A new company named Sigma, founded by alumni of mobile app search engine Quixey, aims to take records and certifications currently trapped in the analog world and bring them online. To do so, the company has raised $4.35 million in seed funding from Andreessen Horowitz and other investors.
The idea originated in late 2014, during a scuba trip in Belize that Sigma cofounder and president Tomer Kagan took with several friends. Each of them was carrying a card proving they had been certified by the Professional Association of Diving Instructors (PADI) to go diving.
At the time, a PADI card was your key to diving. If you don’t have it, you couldn’t dive. But relying on a plastic card as proof of certification also introduced challenges to divers, instructors and dive shops.
Divers themselves are asked to keep track of their dives in a ledger, and they rely on shops and instructors to pass proof of dives to PADI for certification. In essence, everyone was relying on information provided from others, and that info wasn’t easy to verify.
The question that nagged Kagan and his friends was why, at this day and age, their certifications weren’t available online. Why were they tied to an analog system of paper ledgers and plastic identification cards? What would it take to put those records online?
Kagan was CEO of Quixey at the time, but the idea just wouldn’t die. In the fall of 2015, he pitched the idea to a small focus group of about 100 people. The following January, Jacob Orrin, who had been VP of partnerships at Quixey, told Kagan he’d like to run with the idea.
Orrin assembled a team, mostly made up of Quixey alums, and set to work building what would become the first version of Sigma. They raised a little bit of money from friends and family and launched a limited alpha in August 2016. Almost immediately, they started receiving interest from skydiving instructors and drop zones.
Skydivers and scuba divers — and the organizations which oversee those sports — face similar challenges in logging dives and tracking certifications. In both cases failure to do so can prove fatal. For instance, in the investigation following a fatal skydiving accident in Lodi, Calif. last year, it was learned that the instructor had not been certified by the United States Parachute Association (USPA).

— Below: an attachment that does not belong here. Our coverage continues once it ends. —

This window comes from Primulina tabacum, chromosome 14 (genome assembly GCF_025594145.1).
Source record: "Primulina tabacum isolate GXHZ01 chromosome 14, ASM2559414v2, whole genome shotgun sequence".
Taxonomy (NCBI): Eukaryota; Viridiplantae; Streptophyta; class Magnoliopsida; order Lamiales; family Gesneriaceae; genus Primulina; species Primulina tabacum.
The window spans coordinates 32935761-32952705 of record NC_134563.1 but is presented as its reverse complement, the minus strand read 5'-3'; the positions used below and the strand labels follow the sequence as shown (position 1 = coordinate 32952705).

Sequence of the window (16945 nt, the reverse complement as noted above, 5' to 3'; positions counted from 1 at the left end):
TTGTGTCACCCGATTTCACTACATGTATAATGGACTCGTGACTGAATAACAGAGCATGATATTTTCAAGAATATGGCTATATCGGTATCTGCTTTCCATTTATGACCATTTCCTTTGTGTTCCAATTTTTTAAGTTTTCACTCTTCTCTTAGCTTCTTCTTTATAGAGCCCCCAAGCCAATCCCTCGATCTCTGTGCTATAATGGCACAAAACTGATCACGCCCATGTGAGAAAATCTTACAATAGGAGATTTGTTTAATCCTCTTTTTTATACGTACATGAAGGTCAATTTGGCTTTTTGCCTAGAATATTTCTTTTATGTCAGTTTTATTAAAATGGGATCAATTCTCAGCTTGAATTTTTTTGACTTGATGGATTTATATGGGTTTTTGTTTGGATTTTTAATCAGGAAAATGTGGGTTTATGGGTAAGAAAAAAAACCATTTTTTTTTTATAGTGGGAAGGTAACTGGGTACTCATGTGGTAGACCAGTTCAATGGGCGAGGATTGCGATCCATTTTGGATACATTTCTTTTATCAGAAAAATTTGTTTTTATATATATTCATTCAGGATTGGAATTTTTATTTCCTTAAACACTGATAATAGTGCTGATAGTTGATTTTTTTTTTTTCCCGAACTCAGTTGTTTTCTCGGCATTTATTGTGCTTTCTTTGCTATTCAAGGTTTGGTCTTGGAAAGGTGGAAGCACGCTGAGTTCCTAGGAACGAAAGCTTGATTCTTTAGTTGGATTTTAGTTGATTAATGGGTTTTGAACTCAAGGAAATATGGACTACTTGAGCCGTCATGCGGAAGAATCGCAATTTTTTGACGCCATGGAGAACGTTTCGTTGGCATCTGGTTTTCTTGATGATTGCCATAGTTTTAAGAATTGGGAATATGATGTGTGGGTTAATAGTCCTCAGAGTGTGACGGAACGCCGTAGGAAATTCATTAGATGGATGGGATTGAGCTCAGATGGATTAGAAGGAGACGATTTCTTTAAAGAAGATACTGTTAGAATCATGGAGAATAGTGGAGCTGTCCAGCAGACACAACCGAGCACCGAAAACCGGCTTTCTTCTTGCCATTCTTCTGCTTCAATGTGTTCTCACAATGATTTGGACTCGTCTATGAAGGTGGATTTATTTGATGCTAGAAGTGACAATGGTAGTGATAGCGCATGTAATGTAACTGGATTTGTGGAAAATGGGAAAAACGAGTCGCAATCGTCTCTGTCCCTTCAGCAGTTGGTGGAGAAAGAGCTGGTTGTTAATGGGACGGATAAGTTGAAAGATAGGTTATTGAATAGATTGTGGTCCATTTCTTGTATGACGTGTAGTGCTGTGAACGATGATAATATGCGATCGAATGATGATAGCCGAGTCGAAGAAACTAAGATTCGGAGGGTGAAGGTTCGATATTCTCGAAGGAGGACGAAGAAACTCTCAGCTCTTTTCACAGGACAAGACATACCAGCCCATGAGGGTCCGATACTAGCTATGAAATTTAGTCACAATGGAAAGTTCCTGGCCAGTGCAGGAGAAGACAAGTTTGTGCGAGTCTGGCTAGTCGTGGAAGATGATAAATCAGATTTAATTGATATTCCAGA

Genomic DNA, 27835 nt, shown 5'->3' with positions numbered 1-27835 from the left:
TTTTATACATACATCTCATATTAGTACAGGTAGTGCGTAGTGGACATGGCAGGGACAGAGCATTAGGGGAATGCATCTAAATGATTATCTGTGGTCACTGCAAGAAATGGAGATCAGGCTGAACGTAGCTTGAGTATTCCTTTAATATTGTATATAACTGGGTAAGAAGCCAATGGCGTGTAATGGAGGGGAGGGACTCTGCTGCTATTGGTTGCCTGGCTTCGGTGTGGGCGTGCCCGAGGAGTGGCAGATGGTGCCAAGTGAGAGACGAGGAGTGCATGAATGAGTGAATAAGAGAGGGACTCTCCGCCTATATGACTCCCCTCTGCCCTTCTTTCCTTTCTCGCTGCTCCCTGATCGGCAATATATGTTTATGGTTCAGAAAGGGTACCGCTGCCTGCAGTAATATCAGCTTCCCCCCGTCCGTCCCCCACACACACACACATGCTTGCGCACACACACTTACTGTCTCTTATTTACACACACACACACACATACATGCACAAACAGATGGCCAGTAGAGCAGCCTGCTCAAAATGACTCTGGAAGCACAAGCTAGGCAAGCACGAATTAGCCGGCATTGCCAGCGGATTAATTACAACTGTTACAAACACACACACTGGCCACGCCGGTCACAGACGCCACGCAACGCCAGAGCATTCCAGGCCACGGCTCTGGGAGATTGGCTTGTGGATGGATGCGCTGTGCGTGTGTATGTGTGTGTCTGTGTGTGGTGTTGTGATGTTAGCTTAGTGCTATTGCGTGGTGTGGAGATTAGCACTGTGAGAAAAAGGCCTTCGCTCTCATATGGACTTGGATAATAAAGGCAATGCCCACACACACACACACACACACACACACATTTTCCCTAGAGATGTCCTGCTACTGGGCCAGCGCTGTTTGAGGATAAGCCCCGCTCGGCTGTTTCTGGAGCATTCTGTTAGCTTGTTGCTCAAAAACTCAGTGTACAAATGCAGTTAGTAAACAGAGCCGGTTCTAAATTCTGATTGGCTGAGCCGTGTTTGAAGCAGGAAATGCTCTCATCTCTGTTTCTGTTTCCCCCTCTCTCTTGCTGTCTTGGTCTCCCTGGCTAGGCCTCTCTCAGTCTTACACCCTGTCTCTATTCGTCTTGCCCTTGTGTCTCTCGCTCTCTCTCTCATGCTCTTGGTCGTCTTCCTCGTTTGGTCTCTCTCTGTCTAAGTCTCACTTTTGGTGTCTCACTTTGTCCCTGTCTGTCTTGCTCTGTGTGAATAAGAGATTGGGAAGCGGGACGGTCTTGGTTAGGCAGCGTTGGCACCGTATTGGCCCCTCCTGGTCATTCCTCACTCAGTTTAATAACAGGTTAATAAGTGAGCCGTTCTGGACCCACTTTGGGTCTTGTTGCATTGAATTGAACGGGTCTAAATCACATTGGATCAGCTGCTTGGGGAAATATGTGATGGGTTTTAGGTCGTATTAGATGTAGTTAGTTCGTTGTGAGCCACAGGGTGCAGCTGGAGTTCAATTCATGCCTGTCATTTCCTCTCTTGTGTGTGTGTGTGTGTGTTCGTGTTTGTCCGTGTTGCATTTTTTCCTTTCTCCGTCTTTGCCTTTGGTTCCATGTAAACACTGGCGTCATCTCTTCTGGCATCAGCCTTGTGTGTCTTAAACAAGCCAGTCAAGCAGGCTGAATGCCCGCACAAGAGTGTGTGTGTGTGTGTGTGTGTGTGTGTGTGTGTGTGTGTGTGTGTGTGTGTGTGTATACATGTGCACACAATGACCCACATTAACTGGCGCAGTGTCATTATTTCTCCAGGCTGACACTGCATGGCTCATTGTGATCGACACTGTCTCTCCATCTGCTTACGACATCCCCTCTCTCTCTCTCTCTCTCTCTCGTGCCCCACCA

With that in mind, it’s perhaps not surprising that there would be a push to adopt a digital certification system. The USPA is the first major outdoor sports regulatory agency to begin issuing Sigma merits and certifications. Skydivers will be able to show the digital merits and qualifications they’ve earned in place of the usual paper license they submit at drop zones today.
Outdoor sports organizations, where participants’ activities and certifications are trapped in receipts and ledgers, seemed an obvious place to start. Any organization can sign up, but Sigma must verify they are official before they can begin offering “merits” through the system.
Sigma’s early focus on outdoor activities is buoyed by the fact that many participants have interests across multiple sports. The hope is that Sigma can create network effects around those categories before moving onto other markets where its merit system can be applied to other markets.
Think about all the jobs that require certifications where there is no universal digital registrar, for instance. Or even how most positions and job titles on resumes are self-reported, and in many cases embellished.
According to Kagan, who formally joined the team as cofounder and president earlier this year, the goal is to create a true meritocracy for all accomplishments or credentials that aren’t online, as well as those that are currently self-reported.
That combination of a winnable go-to market strategy in the short term and audacious long-term vision is partly what attracted Andreessen Horowitz’s Jeff Jordan to lead the firm’s investment in Sigma’s $4.35 million seed round.
Jordan had met Kagan a few times while at Quixey and had been impressed with him and ultimately decided not to invest in Kagan’s former company. But he got the idea behind Sigma right away.
Also a diver, Jordan was familiar with the deficiencies of PADI’s analog card for tracking one’s certification status. He could see how Sigma could be used outside of the realm of somethign like diving or skydiving.
“We don’t see a lot of competition, especially in something as unique as outdoor sports,” Jordan told me. “But the hope is that [Sigma] has broader applicability.”
In addition to Andreessen Horowitz, Sigma’s seed round included investment from WI Harper, Susa Ventures, Azure Capital, Greylock Partners, and Sherpa Capital, as well as angel investors Adam D’Angelo, Adam Foroughi, Auren Hoffman, Paul Ferris, Holly Liu, and Jay Eum.
The Sigma team is currently eleven strong, but it’s looking to add more to scale up. While USPA is an early adopter, the company is hoping to get more outdoor sports organizations on board soon.